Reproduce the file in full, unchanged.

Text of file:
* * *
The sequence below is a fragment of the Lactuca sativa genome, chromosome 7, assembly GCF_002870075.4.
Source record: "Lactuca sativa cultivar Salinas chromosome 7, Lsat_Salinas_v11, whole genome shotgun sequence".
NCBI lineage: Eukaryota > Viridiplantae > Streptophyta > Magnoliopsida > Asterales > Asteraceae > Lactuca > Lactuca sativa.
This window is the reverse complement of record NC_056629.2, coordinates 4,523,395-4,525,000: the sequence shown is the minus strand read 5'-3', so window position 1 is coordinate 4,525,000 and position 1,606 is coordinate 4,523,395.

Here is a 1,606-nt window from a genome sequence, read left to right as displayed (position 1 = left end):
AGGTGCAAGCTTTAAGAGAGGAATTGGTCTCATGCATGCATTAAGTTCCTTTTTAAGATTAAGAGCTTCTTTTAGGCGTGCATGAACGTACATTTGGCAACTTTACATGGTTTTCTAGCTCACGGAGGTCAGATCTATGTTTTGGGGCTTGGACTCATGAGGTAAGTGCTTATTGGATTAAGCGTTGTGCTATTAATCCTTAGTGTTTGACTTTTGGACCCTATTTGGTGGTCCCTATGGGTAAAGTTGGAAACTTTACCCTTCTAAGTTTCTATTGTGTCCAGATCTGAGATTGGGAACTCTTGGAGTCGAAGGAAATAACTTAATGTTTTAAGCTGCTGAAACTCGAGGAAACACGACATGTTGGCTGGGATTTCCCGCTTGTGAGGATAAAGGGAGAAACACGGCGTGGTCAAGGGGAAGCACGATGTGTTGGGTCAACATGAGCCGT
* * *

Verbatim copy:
The sequence below is a fragment of the Lactuca sativa genome, chromosome 7, assembly GCF_002870075.4.
Source record: "Lactuca sativa cultivar Salinas chromosome 7, Lsat_Salinas_v11, whole genome shotgun sequence".
NCBI lineage: Eukaryota > Viridiplantae > Streptophyta > Magnoliopsida > Asterales > Asteraceae > Lactuca > Lactuca sativa.
This window is the reverse complement of record NC_056629.2, coordinates 4,523,395-4,525,000: the sequence shown is the minus strand read 5'-3', so window position 1 is coordinate 4,525,000 and position 1,606 is coordinate 4,523,395.

Here is a 1,606-nt window from a genome sequence, read left to right as displayed (position 1 = left end):
AGGTGCAAGCTTTAAGAGAGGAATTGGTCTCATGCATGCATTAAGTTCCTTTTTAAGATTAAGAGCTTCTTTTAGGCGTGCATGAACGTACATTTGGCAACTTTACATGGTTTTCTAGCTCACGGAGGTCAGATCTATGTTTTGGGGCTTGGACTCATGAGGTAAGTGCTTATTGGATTAAGCGTTGTGCTATTAATCCTTAGTGTTTGACTTTTGGACCCTATTTGGTGGTCCCTATGGGTAAAGTTGGAAACTTTACCCTTCTAAGTTTCTATTGTGTCCAGATCTGAGATTGGGAACTCTTGGAGTCGAAGGAAATAACTTAATGTTTTAAGCTGCTGAAACTCGAGGAAACACGACATGTTGGCTGGGATTTCCCGCTTGTGAGGATAAAGGGAGAAACACGGCGTGGTCAAGGGGAAGCACGATGTGTTGGGTCAACATGAGCCGT